It’s official. You are going to Mexico on vacation!
Or maybe you have found your dream job and are moving to Argentina.
Oh, I know; you are attending a conference in Puerto Rico, aren’t you?
Whatever the reason, it all comes down to one thing—you are visiting a Spanish-speaking country, and you need some Spanish car vocabulary in case you have any problems while abroad.
Why Learn Car Parts in Spanish Vocabulary? How Will This Help Me?
I am assuming you are going to travel to a Spanish-speaking country, but then again, maybe you are just learning Spanish from the comfort of your leather sofa, and you just want some vocabulary related to cars.
If that is the case, cool. You can learn the vocabulary included in this post and then move on with your life.
But maybe you are actually going to visit a Spanish-speaking country soon, and you plan on traveling by car, or renting a car when you arrive.
I do not want to jinx your trip, but what if something happens while on the road? What if the car stops working, or you have an accident?
That is when this post can really come in handy.
You are seconds away from learning how to say the main parts of a car in Spanish, but not only that!
In this post, you will also learn about the nuances and differences one can find when traveling to various Spanish-speaking countries. The best example of this is the fact that we have several different words to refer to a car in Spanish, and the word for car in Latin America can be a totally different thing in Spain.
This post will also help you to solve your main car problems while on the road. You will get tons of ready-made sentences and expressions you can use when you need to talk to a mechanic or call the tow truck.
Finally, you will find everything together in the form of two sample dialogues. The dialogues will obviously not cover every single problem and situation you can have with your car, but I will make sure that it looks like a real-life, organic dialogue, just like you will find on FluentU.
The program is completely customizable. You choose the videos you want to watch, and then you test your knowledge according to that.
FluentU includes the most awesome system of interactive subtitles for each of its videos. Just click on a word and get a floating flashcard showcasing all the necessary information about that word—translation, pronunciation and sample sentences included.
Give FluentU a free try before embarking on your next trip to a Spanish-speaking country. You will thank me later.
And now, back to cars!
Dude, Where’s My Car Parts in Spanish?
On Cars in General
You have probably heard the word carro (car) before, especially if you have been learning any variety of Latin American Spanish. But if you find yourself in Spain, carro will not mean what you want it to mean.
See, when learning Spanish, you should become acquainted with different varieties of Spanish, not only one, much as I had to learn the differences between American, British, Canadian and Australian English during my studies.
The Spanish word (words, actually) for a car is a great example of this.
Let’s have a look at them.
Auto is short for automóvil (automobile).
The word automóvil comes from Greek auto (self) and Latin mobilis (movable). Together, they form the word automóvil, which is a vehicle that moves by itself.
The word automóvil is very seldom used, and most people prefer the shorter version auto. However, auto is not commonly used throughout all Spanish-speaking countries.
According to my research, it is most often used to refer to a car in Argentina, Chile, Peru and Uruguay.
Carro comes from the Latin word carrus, which was used to refer to the ancient two-wheeled chariots drawn by horses.
This word is used in two different ways nowadays.
If you go to Spain, carro refers to either a horse-drawn buggy or a shopping trolley. In a way, the word has kept part of its original meaning.
But if you go to Latin America, especially to countries such as Colombia, Mexico or Venezuela, you will discover that they use the word carro to refer to a car.
Our last word is coche, which comes from Hungarian kocsi, a four-wheeled coach or wagon pulled by horses that started being used in the small Hungarian town of Kocs in order to transport people.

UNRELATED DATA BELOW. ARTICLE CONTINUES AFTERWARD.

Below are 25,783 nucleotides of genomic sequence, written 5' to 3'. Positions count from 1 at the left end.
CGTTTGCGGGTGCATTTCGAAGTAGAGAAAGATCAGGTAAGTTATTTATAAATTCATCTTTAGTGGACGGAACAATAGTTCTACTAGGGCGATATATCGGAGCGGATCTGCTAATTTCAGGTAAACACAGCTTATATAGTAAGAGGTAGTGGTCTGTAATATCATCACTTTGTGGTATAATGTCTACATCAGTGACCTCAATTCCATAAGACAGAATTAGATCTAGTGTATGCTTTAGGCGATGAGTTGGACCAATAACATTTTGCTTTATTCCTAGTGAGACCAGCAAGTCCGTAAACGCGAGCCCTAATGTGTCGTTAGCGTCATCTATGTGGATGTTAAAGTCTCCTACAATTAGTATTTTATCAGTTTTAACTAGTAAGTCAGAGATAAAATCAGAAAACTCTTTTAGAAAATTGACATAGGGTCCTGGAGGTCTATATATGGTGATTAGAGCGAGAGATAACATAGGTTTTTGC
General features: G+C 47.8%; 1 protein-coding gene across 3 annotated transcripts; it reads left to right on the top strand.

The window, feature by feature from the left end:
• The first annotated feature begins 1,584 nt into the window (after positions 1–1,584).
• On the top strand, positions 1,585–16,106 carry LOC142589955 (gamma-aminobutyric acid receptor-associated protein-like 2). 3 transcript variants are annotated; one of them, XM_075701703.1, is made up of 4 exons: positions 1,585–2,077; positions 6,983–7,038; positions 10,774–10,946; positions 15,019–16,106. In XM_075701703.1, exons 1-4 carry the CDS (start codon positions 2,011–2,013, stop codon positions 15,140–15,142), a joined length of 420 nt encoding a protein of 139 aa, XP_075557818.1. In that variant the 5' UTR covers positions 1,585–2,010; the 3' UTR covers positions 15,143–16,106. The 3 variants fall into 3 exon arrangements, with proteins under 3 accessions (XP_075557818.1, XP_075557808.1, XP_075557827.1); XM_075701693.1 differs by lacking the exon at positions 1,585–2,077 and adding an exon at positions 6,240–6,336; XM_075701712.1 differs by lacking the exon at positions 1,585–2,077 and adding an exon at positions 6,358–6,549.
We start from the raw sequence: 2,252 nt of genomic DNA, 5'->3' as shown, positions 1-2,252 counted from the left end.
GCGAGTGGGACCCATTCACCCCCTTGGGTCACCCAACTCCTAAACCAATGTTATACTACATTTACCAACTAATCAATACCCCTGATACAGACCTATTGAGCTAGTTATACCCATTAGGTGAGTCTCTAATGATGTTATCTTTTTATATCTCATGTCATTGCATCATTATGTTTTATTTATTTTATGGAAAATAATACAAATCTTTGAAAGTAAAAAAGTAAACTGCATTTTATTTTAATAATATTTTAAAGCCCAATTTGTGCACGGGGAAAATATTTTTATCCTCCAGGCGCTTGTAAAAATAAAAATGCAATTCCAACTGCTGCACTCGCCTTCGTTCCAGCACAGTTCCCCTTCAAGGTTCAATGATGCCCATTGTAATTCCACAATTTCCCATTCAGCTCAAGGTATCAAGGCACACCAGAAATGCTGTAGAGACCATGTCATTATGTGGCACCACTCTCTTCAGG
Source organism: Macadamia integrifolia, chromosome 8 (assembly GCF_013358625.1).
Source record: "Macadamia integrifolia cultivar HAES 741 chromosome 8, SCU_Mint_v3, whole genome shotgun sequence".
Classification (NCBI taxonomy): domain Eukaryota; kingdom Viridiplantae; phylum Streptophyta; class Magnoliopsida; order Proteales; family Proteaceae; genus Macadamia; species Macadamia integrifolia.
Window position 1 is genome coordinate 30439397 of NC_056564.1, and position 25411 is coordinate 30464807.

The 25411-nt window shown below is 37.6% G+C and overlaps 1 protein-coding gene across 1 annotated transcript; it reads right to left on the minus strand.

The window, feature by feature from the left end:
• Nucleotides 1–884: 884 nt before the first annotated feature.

Despite being originally pulled by horses, its function seems to have been the one that made Spanish people start using the word kocsi back in the 16th century. Fast-forward a couple of centuries, and you get the word coche, which is used in Spain and some parts of Argentina and Mexico to refer to a car.
Coche is also used in Chile to refer to the horse-drawn buggy.
Parts of a Car
It would be impossible to name all the parts of a car in one post.
I have selected the most important ones or rather, the ones I consider you may need to use in case of an emergency or car-related situation in a Spanish-speaking country.
el asiento (the seat)
Este asiento es muy cómodo. (This seat is very comfortable.)
el cinturón / el cinturón de seguridad (the seatbelt)
Abróchate el cinturón. (Fasten your seatbelt.)
la alfombrilla (the vehicle mat; literally the little carpet)
He tenido que comprar alfombrillas nuevas para mi coche. (I have had to buy new mats for my car.)
el volante (the steering wheel)
Coloque las manos en el volante. (Place your hands on the steering wheel.)
el acelerador (the gas pedal)
Su coche hacía un ruido extraño cada vez que pisaba el acelerador. (His car made a strange noise every time he put his foot on the gas pedal.)
el freno (the brake)
¿Cuál es el pedal del freno? (Which one is the pedal for the brake?)
el freno de mano (the handbrake / the parking brake)
Tire de la palanca hacia arriba para activar el freno de mano. (Pull the level up to apply the handbrake.)
la luz de freno (the brake light / the stop light)
La luz de freno se activa cuando se pisa el pedal de freno. (The brake light is activated when the brake pedal is pushed.)
el embrague (the clutch)
El embrague de mi auto está dañado. (The clutch in my car is damaged.)
la guantera (the glove compartment)
Los documentos están en la guantera. (The documents are in the glove compartment.)
la caja de cambios (the gearbox / the transmission)
La caja de cambios está colocada sobre tacos de goma. (The transmission is mounted on rubber pads.)
la marcha (the gear)
No sé cómo cambiar de marcha. (I do not know how to change gear.)
el claxon / la bocina (the horn)
María tocó el claxon tres veces. (María sounded the horn three times.)
el conductor / el chófer (the driver)
El conductor del vehículo falleció en el accidente. (The driver died in the accident.)
el parabrisas (the windshield)
El parabrisas se rompió en pedazos. (The windshield shattered into pieces.)
el limpiaparabrisas (the windshield wiper)
Necesito cambiar los limpiaparabrisas. (I need to have the windshield wipers replaced.)
la visera (the sunshield)
Baja la visera, por favor. (Pull down the sunshield, please.)
la ventanilla del auto (the car window)